Comments about your website are almost as predictable as a pulsar (a period of about 4 months). Once again, let me reinforce your lack of desire to move to a blog. Your editing/filtering and commenting on mail is what makes it worth my time to subscribe and read. There's thousands of sites with dribble posted by trolls and idiots - I value yours because of the quality of the content, not the elegance of the presentation.
Are there minor layout changes that would make it more readable? Sure - a more even background would make it a bit more readable. I like the two colors for fonts to separate your words from your correspondent's. The front page has some very small fonts (particularly for Escape From Hell) that could be larger. A better index (though google does just fine for me).
If you want to try new software, give iWeb a go - the blog postings in do much of the automatic formatting for you, although you'd have to create an 'archive' link to the old pages. However, that would (like all blogging software) change to a most-recent at the top style, which I despise. So you could still use iWeb, but just create pages with normal, top-down text on them to clean up the layout. It probably wouldn't take long to switch, would help you use your Mac more, and would improve the formatting.
Just don't change the content or editorial policy! We like our benevolent dictator.
Thanks. When -- if, because Windows 7 removes many of the incentives -- I change over to a Mac for doing mail and this site, I will look into suggestions for new software but for now, I intend to be a bit more meticulous about headers -- slugs, as Alex calls them -- and being certain that what I write is easily distinguished from letters I get.
I would love to combine Mail and View, but I don't see how to do it. Mail does prompt some comments from me that ought to be in View, and once in a while I get mail about something I wanted to write about to begin with or I think I should have wanted to write about, and I put those in View. I'll probably continue to do that.
I'll try to do more linkages.
Colors I don't intend to change. I like my parchment. I am experimenting with adding some navigation tools to mail.
And I don't intend to change my editorial policies at all.
For a PDF copy of A Step Farther Out:
December 16, 2009
Soot warming 'maybe bigger than greenhouse gases'
Dan Bricklin's Note Taker for the Apple iPhone and iPod Touch.
--- Roland Dobbins
Laurie Jo's implant
How the hell are the Gore environmentalists going to
account for this?
It’s going to have an effect on the climate, no doubt. The problem is that the climate alarmists aren’t going to know whether to skew plus or minus until well after the fact. I predict they’ll simply ignore the millions of tons of particulates and gasses it will release. If temps go up, they’ll then say their models are consistent, and humans are still causing global warming. If temps go down, they’ll invent some way for the volcano to be responsible for the cooling. They’re masters at this sort of spin, so we need an offensive on “our” part to show that these natural events have an unpredictable impact, if for no reason other than to prevent the global warming crowd from using it as another weapon against science, reason, and our pocketbooks.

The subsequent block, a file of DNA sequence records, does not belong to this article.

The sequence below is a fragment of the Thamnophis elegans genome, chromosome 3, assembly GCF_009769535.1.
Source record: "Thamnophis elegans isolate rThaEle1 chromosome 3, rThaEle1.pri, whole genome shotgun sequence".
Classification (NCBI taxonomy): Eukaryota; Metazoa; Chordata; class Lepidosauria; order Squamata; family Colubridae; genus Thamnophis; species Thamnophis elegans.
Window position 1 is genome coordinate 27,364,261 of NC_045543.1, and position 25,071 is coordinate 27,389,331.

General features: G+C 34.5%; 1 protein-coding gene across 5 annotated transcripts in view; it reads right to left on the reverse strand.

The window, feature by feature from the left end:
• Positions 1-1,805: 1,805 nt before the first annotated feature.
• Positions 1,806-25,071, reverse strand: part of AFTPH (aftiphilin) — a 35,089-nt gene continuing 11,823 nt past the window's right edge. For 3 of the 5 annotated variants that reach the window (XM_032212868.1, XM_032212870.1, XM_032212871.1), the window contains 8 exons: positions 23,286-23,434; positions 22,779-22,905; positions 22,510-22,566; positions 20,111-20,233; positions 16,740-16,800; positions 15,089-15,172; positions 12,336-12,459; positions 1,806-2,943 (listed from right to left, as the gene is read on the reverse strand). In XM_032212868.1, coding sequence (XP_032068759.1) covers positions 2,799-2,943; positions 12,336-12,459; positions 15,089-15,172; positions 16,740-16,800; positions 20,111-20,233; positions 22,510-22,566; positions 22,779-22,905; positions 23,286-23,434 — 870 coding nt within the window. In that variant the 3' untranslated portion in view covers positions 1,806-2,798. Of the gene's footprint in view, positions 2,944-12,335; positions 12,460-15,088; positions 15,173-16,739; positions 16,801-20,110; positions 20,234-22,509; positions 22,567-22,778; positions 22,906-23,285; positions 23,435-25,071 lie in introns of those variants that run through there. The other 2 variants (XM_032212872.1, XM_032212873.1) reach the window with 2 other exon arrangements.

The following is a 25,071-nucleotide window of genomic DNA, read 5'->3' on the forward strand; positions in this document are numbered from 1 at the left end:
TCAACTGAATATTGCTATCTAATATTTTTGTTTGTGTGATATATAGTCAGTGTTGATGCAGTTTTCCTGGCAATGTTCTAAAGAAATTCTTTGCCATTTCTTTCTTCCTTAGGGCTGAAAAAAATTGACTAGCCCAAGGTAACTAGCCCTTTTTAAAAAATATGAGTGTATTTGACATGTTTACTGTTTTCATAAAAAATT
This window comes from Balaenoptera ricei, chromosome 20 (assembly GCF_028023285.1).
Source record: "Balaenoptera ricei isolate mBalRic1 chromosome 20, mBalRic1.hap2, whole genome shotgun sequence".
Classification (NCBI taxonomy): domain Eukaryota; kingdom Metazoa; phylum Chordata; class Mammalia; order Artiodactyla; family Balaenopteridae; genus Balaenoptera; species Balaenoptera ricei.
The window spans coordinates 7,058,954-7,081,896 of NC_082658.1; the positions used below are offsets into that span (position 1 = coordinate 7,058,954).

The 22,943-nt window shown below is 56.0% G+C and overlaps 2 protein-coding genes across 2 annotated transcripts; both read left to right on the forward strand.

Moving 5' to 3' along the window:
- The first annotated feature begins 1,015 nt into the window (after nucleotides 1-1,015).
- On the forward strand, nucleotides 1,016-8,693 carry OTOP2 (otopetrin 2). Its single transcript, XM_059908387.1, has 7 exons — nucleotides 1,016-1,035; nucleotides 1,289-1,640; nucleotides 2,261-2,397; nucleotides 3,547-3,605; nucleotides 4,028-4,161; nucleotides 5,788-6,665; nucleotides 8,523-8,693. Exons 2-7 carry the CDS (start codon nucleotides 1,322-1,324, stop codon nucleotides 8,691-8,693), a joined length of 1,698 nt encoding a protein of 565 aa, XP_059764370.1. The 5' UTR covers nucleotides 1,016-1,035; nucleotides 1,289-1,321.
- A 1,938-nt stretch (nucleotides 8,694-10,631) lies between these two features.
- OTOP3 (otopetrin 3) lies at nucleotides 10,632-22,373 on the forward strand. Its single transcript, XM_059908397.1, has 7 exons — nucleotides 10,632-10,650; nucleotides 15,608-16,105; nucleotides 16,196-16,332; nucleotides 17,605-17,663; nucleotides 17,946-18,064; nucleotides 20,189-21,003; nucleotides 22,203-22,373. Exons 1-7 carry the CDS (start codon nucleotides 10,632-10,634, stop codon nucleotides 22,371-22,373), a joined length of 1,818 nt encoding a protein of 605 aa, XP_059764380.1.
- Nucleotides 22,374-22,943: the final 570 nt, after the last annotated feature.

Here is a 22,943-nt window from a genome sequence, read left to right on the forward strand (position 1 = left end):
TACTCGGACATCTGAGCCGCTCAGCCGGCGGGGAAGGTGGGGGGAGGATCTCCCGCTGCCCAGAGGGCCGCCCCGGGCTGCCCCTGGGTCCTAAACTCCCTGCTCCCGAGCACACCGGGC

They are just lying, knowingly lying. There are piles of Freedom of information act requests seeking this data, and facing stone walls, and much of the climategate files, in particular the Harry files, discuss the non availability of this data.
The climategate files reveal that no one knows how the politically correct world surface temperatures were calculated, for Harry was trying to reproduce this, and failed, because the world temperature is calculated from observed temperatures by adding large, entirely unexplained, "corrections", which secret corrections caused Harry much indigestion.
What appears to be the raw unmanipulated data, the data that Phil Jones claimed was destroyed, *is* available in the climate gate files. Stratasphere <http://strata-sphere.com/blog/index.php/archives/11857> checks this data against data from weather stations provided by chefio, and it looks like the real thing.
This data, the uncooked, non value added, Hadley-CRU data, indicates that world temperatures peaked in the late 1930s, early 1940s, cooled off in the seventies, warmed back to the 1930 levels, and present temperatures are about what they were in the 1940s.
Hence Harry's problem. He had to produce a graph of doom from data that conspicuously failed to indicate doom. He was less than totally enthused by this task, hence the suspicion that Harry leaked the files, though Stratasphere thinks that Briffa leaked the files because Hadley-CRU was about to throw him to the wolves.
Of course, the raw data fails to allow for the urban hotspot effect, so it is likely that if select rural stations, present world temperatures are substantially cooler than the 1930s, 1940s.
Dr. Pournelle --
An article I saw some time go relates to the discussion of measuring ocean temperatues:
“Temperature drop due to measurement error”
The article refers to the Nature article below:
“A large discontinuity in the mid-twentieth century in observed global-mean surface temperature”
Briefly: Ocean temperatures show a general rise from 19th century to today with periodic sudden drops of a fractional degree centigrade. [The temperatures Thompson uses come from Hadley-CRU databases derived from raw data. Thompson is not using the raw data but relying on those who homogenized the data for Hadley and CRU.] Thompson states that most of these drops are associated with tropical volcano eruptions. The drop of 0.3 degree C occurring during the 3 month period after August 1945 doesn’t fall into this category. Thompson explains this drop by the resurgence of British shipping post WWII as follows: